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Awl, or perforator
1 of 1

Awl, or perforator, result 1 of 1

Item Details
Public
Available to everyone
Culture
Danish (culture or style)
Stone Age
Title
Awl, or perforator
Work Type
awls
drills (tools)
knives: general cutting tools
gravers (generic cutting tools)
Date
ca. 10,000-2000 BCE
Location
Denmark
Material
stone
flint (rock)
Period
Neolithic
Mesolithic
Upper Paleolithic
Measurements
5.4 x 2.2 x 0.9 cm
Description
Awl, drill, or perforator. Light-grey flint. Produced by light pressure-flaking on a small blade selected for its form, tapering and narrowing at the distal end. Some pressure-flaking along one edge, probably for backing (blunting) but possibly produced by battering. Some use-wear and slight polish along the opposite edge suggests use as a knife. The broken tip is heavily polished by use, suggesting use as a graver, possibly after the tip broke when used as a drill. This type of tool is typical of the Upper Paleolithic, but could have been produced and/or used any time from then into the Neolithic.
Accession Number
Anthr1882_007_0150_01
Related Item
Jørgen Jensen, The Prehistory of Denmark (Methuen, 1982)
Deborah Olausson & Helle Vandkilde, Form, Function & Context: Material Culture Studies in Scandinavian Archaeology (Almqvist & Wiksell International, 2000)
Christopher Tilley, An Ethnography of the Neolithic: Early Prehistoric Societies in Southern Scandinavia (Cambridge, 1996)
Anders Fischer & Kristian Kristiansen (eds), The Neolithisation of Denmark: 150 Years of Debrate (JR Collis, 2002)
Helle Vandkilde, From Stone to Bronze: The Metalwork of the Late Neolithic and Earliest Bronze Age in Denmark (Jutland Archaeological Society, 1996)
"The Danish Stone Ages: An Outline". John Whittaker (1974)
Becker, C.J. 1945 "New Finds of Hafted Neolithic Celts." Acta Archaeologica, 16. 1949 "Hafted Neolithic Celts II." Acta Archaeologica, 20. 1956 "The Date of the Neolithic Settlement at Trelleborg." Acta Archaeologica, 27. 1971 "Late Paleolithic Finds from Denmark." Antiquity, 33.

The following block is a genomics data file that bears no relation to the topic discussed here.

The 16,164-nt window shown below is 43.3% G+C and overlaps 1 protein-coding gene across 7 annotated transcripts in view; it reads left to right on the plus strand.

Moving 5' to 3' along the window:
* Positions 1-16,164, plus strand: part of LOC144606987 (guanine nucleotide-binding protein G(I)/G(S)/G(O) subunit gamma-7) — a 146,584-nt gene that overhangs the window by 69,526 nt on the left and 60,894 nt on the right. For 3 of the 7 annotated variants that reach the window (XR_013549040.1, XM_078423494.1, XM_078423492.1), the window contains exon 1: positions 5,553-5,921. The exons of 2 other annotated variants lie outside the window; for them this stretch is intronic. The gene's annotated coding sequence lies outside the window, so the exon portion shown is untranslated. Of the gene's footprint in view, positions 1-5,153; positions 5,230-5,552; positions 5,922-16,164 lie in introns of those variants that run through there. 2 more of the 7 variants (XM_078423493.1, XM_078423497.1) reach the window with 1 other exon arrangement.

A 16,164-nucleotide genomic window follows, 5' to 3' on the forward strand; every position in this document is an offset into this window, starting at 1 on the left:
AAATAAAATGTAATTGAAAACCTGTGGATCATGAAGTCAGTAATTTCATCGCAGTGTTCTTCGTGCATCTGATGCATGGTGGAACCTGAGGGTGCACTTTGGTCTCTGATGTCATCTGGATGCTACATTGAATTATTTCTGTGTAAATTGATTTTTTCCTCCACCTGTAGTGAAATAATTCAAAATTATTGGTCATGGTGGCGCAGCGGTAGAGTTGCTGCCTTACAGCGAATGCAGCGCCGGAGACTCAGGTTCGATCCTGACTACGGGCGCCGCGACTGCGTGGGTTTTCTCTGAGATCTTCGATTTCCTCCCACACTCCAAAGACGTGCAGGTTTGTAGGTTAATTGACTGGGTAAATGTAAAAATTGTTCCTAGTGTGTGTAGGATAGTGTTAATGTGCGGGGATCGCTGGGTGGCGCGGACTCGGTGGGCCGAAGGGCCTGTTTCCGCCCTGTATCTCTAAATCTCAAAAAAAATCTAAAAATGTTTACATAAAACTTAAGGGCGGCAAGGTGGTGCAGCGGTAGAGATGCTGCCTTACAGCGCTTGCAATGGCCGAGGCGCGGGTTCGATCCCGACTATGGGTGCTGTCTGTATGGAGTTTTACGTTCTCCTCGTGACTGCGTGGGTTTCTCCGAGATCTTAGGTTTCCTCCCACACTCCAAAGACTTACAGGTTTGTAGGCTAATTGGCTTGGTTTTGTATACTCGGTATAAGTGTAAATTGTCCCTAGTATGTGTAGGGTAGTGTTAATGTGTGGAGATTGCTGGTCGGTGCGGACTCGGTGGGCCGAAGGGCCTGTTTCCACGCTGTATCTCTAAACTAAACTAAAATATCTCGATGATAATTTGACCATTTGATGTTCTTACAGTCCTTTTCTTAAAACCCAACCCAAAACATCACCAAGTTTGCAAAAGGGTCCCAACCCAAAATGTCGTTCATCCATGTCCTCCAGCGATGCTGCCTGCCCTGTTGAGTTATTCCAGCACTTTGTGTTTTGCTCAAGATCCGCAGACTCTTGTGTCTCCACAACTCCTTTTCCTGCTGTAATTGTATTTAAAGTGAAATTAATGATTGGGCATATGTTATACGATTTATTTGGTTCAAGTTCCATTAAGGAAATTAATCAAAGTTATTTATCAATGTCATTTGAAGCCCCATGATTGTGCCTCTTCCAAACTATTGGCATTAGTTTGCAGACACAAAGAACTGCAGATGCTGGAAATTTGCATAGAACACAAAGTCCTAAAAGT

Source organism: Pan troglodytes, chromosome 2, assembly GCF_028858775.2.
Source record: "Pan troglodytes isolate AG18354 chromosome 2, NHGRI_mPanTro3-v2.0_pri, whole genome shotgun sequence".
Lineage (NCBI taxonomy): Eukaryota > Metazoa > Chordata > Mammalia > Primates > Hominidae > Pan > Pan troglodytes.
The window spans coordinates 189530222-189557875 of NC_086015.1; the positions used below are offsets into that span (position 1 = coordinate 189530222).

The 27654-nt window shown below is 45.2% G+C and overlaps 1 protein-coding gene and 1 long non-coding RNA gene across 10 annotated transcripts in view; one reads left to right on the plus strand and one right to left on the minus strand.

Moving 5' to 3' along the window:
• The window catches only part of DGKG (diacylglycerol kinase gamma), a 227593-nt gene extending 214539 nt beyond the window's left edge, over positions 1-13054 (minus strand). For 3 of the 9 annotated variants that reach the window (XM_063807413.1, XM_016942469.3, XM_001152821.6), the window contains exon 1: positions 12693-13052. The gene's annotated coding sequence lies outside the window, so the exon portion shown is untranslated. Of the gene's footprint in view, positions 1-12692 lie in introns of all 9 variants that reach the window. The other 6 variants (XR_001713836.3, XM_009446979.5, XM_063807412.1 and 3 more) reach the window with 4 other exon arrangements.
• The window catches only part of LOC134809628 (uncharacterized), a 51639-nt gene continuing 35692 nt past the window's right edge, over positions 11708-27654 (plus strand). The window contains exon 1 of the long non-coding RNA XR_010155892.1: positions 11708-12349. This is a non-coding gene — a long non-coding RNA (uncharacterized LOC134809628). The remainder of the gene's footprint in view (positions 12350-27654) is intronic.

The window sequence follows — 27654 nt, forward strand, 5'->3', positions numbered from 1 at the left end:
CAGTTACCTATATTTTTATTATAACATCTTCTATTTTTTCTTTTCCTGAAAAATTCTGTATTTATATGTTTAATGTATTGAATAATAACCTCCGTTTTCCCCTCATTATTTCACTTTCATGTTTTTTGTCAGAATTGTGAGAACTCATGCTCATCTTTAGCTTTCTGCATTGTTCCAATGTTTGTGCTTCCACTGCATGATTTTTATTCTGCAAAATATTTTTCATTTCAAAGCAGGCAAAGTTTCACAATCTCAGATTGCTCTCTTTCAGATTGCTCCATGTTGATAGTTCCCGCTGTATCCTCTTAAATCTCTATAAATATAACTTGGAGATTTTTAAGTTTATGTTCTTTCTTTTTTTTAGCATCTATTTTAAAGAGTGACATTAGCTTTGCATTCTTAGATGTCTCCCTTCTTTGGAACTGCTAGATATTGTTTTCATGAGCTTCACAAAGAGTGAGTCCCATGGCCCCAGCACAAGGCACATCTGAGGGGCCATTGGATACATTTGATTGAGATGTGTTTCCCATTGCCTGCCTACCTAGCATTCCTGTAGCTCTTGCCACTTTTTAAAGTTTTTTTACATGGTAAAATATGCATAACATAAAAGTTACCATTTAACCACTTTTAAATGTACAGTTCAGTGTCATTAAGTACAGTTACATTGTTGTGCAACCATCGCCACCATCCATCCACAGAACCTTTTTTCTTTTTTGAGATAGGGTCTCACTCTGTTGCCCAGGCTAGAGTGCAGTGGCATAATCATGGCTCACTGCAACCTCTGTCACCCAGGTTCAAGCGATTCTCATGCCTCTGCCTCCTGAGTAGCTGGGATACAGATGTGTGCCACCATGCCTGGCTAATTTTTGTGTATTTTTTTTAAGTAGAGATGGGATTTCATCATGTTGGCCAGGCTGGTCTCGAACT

Oldeberg, A. 1932 "Some Contributions to the Earliest History of the Sickle." Acta Archaeologica, 3.
Rud, Morsen, ed. 1966 Jeg Ser Pa Oldsager.
Sandklef, W. 1935 "Are Scandinavian Flint Saws to be considered as Leaf-Knives?” Acta Archaeologica, 5.
Condition
Tip broken, but smoothly polished as by use-wear
Provenance
Purchased from Ward and Howell's (now Ward's Scientific), Rochester, 1882
Archival Collection
Danish Neolithic stone tools
Rights
The images in the Collection 'Selections from the Cornell Anthropology Collections' are protected by copyright, and the copyright holders are Cornell University Library and the Department of Anthropology. Physical artifacts from the Cornell Anthropology Collections were photographed by Cornell University Library in 2012-13 for inclusion in this image collection. Cornell is providing access to the materials for research and personal use. The written permission of any copyright and other rights holders is required for distribution, reproduction, or other use that extends beyond what is authorized by fair use and other statutory exemptions. Responsibility for making an independent legal assessment of an item and securing any necessary permissions ultimately rests with persons desiring to use the item.
Cornell would like to learn more about items in this collection and to hear from individuals or institutions that have any additional information. This collection is funded by an Arts and Sciences Grant to Frederic W. Gleach, Curator of the Anthropology Collections. Please contact him for more information about this collection, or to request permission to use these images.
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License
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File Properties
File Name
3233066.fpx
SSID
3233066

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